This is the first in a two part series.  To read the second part about Rick Colerich’s plans to build a haunted house full of animal skeletons, go here.

You sit in a dark theater, watching a horror flick. The guy with the knife jumps out at the protagonist, eliciting a long, high-pitched scream. You fly a few feet in the air and your heart pounds against your rib cage.

The next day, you’re running a few errands in Troy Hill. Suddenly, around the corner, you spot a mountain lion with blood-soaked paws, a filleted alligator skin hanging on a railing and decaying corpses scattered all around. You fly a few feet in the air and your heart pounds against your rib cage yet again.

At least that’s what Rick Colerich hopes you experience when you stumble across his lavishly decorated Halloween wonderland on Niggel Street.

For the past 12 years, Colerich has spent his time building scary, creepy, crawly, big, mechanically functional horror props to decorate his landlord’s house during October.

“He’s really cool to let me hang all this stuff off his house, so how could I leave?” Colerich said.

This year’s spread includes a 6-foot tarantula, a replica of the Bates Motel, several skeletons and rotting corpses, a pendulum with a swinging ax cutting a man in half, a real stuffed mountain lion, a real alligator skin, “pickled” heads and many more props and details.

“I can’t stop building things. If I don’t build them I’m going to explode,” said the horror junky, whose first rated R-movie that he ever saw was “It’s Alive!”

When he’s not busy building Halloween props, Colerich works as an artist for Trader Joe’s in East Liberty. There, among other things, he transformed a bathroom into a submarine and maintains the store’s hand-painted signs.

A few of his props and sculptures, which all light up at night, were inspired by movies but most of them were original ideas. Two of his skeleton sculptures recently won first and second place in the sculpture category at the Kennerdale Music and Arts Festival.

“[The ideas] pretty much just swim around up there [in my head] and I hate to think what would happen if I left them up there,” he said, laughing.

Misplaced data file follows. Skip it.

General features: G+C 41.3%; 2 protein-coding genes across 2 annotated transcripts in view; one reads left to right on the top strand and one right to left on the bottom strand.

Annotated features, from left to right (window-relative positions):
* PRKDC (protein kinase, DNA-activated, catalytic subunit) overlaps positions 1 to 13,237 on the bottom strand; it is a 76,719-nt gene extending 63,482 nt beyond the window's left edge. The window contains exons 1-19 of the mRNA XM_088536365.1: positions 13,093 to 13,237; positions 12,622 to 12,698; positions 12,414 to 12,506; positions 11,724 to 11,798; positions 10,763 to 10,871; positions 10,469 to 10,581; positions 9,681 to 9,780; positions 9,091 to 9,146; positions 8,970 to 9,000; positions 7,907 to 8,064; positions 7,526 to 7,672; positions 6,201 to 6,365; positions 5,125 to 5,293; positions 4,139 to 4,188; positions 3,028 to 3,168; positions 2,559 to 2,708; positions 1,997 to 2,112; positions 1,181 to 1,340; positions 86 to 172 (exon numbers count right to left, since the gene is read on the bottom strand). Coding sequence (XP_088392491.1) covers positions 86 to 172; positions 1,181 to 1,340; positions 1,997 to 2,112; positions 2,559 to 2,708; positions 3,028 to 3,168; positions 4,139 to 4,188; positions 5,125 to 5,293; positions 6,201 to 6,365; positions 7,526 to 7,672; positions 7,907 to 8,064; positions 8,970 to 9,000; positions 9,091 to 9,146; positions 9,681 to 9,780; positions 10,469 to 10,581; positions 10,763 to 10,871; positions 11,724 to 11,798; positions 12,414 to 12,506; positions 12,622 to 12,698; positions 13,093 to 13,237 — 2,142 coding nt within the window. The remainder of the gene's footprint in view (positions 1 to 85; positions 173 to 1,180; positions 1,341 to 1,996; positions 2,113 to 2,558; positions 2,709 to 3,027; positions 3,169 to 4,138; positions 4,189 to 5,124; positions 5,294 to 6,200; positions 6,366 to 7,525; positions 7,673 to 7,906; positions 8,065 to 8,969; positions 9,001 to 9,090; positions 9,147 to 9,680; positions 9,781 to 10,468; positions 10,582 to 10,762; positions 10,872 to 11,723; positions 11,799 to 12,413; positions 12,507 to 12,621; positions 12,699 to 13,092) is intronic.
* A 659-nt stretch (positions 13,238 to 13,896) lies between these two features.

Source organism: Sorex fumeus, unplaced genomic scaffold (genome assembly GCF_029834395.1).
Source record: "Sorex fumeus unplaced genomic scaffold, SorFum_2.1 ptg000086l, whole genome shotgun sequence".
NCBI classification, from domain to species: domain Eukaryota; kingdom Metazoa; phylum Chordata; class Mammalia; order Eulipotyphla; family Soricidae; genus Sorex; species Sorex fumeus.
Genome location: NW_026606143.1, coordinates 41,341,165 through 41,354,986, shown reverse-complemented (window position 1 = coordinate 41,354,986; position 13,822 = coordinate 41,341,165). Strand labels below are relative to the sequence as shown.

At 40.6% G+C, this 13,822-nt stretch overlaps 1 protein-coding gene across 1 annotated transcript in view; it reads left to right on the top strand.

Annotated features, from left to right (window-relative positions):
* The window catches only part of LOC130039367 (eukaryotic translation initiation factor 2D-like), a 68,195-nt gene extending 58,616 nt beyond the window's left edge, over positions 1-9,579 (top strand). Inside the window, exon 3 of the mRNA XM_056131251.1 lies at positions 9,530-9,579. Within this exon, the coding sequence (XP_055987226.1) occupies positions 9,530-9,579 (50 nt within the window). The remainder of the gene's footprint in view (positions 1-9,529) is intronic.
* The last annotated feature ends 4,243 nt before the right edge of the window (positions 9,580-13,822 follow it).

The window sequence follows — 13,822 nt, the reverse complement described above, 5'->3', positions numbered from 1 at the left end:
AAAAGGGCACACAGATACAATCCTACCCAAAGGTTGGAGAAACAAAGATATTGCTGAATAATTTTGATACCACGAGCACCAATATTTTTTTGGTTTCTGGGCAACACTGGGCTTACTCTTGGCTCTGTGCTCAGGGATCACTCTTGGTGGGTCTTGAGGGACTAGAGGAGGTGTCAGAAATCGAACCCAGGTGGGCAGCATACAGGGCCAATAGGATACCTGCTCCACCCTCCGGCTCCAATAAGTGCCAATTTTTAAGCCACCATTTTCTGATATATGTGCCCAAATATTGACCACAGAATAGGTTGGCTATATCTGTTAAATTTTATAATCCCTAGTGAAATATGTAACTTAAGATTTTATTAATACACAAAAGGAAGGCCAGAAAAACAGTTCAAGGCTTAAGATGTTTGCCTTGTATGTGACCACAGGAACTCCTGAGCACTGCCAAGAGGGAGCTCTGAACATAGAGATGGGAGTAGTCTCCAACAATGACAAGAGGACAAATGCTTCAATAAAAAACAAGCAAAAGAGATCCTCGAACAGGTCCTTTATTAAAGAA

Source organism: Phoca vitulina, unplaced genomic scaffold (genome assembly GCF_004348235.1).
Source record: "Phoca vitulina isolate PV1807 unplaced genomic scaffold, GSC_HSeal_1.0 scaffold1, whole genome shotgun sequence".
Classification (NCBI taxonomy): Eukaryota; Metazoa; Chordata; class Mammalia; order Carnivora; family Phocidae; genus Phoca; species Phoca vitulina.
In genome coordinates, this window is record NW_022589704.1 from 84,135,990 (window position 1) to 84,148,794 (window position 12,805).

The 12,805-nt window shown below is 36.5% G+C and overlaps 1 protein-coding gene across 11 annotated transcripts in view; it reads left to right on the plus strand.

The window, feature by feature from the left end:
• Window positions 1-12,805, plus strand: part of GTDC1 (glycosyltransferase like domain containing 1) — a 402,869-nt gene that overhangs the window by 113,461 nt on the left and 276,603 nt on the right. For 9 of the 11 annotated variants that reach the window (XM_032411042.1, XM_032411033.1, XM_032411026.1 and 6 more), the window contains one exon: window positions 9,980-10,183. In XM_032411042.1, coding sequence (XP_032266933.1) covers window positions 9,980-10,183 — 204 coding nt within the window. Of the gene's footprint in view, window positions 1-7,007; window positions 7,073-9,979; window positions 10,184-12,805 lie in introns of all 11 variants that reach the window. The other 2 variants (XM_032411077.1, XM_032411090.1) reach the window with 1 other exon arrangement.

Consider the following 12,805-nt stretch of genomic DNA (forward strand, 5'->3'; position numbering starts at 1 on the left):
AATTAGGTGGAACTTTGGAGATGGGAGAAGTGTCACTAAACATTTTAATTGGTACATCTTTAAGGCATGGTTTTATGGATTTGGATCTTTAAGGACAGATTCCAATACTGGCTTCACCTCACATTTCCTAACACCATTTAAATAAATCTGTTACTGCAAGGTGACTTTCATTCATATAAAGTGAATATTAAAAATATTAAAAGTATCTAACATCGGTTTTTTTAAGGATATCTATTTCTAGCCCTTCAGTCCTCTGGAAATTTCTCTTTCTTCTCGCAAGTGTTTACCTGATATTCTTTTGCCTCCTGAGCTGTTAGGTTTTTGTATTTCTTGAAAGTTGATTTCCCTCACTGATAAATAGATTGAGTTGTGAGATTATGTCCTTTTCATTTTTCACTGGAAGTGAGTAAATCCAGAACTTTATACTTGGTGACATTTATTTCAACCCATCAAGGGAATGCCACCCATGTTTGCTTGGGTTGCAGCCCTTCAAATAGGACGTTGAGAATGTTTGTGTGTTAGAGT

Although Colerich has had many a pumpkin smashed, no one has ever stolen more than a tiny rat, bug or pair of goggles. “The neighborhood is what keeps it safe. At night time when it lights up there’s always someone around.”

And Colerich doesn’t stop at building scary props. On Halloween night he and a few friends, including his landlord, host a public block party. They get a permit to close the street and show movies against the side of an abandoned house.

Tom Auchter, the landlord, gets friends to donate over 600 hotdogs, buns and Eat ‘n’ Park Smiley Cookies for the kids — and grown up kids — that pass through. Anyone can find a seat and watch movies, which Colerich keeps kid-friendly during Trick-or-Treat hours.

He estimates that 1,000 people passed through last year, and expects a similar outcome this year.

After Trick-or-Treat, he switches to cult classics like “The Rocky Horror Picture Show” until about midnight, when the party moves inside so as not to disturb the neighbors.

Colerich spends 2-3 months fixing up props and getting them ready for his month-long display, but it only takes about two days to bring everything in. He likes to get things out in the beginning of October and leaves the display up for a week or so afterwards.

Many of the props live in his attic, but others, like his award-winning skeleton sculptures, spend the year in his living room and studio.

“I don’t mind being surrounded by monsters all year round,” he said.

Next year, Colerich would like to bring a few props out for “Halfoween” — a holiday he’d like to start — in April. “The people who like it, we just can’t wait until Halloween,” he said.

Originally, Colerich wanted to work in movie special effects, and earned a degree from the Art Institute of Pittsburgh. About the time he graduated, he said, computers were taking over most special effects. Now he’d like to open a haunted house.

“This is what I would call my amateur set,” he said, looking over his myriad props, “and I’d like to move on to the professional.”

Part Two